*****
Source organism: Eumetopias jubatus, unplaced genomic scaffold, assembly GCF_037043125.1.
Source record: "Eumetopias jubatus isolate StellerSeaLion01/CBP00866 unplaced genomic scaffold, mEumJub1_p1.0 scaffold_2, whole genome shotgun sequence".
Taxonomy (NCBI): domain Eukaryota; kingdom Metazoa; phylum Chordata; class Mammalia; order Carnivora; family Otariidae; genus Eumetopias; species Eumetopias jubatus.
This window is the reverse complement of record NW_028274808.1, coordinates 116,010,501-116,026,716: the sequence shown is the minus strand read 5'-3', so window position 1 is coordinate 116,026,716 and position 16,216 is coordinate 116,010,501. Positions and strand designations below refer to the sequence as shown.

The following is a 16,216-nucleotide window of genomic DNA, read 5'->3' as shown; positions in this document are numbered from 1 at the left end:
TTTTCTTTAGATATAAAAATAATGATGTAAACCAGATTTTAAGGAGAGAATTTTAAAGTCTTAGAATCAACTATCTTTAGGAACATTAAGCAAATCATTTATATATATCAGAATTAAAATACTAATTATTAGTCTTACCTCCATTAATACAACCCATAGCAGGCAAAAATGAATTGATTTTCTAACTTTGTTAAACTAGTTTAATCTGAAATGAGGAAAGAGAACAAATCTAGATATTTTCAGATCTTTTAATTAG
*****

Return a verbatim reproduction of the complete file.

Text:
Source organism: Eumetopias jubatus, unplaced genomic scaffold, assembly GCF_037043125.1.
Source record: "Eumetopias jubatus isolate StellerSeaLion01/CBP00866 unplaced genomic scaffold, mEumJub1_p1.0 scaffold_2, whole genome shotgun sequence".
Taxonomy (NCBI): domain Eukaryota; kingdom Metazoa; phylum Chordata; class Mammalia; order Carnivora; family Otariidae; genus Eumetopias; species Eumetopias jubatus.
This window is the reverse complement of record NW_028274808.1, coordinates 116,010,501-116,026,716: the sequence shown is the minus strand read 5'-3', so window position 1 is coordinate 116,026,716 and position 16,216 is coordinate 116,010,501. Positions and strand designations below refer to the sequence as shown.

The following is a 16,216-nucleotide window of genomic DNA, read 5'->3' as shown; positions in this document are numbered from 1 at the left end:
TTTTCTTTAGATATAAAAATAATGATGTAAACCAGATTTTAAGGAGAGAATTTTAAAGTCTTAGAATCAACTATCTTTAGGAACATTAAGCAAATCATTTATATATATCAGAATTAAAATACTAATTATTAGTCTTACCTCCATTAATACAACCCATAGCAGGCAAAAATGAATTGATTTTCTAACTTTGTTAAACTAGTTTAATCTGAAATGAGGAAAGAGAACAAATCTAGATATTTTCAGATCTTTTAATTAG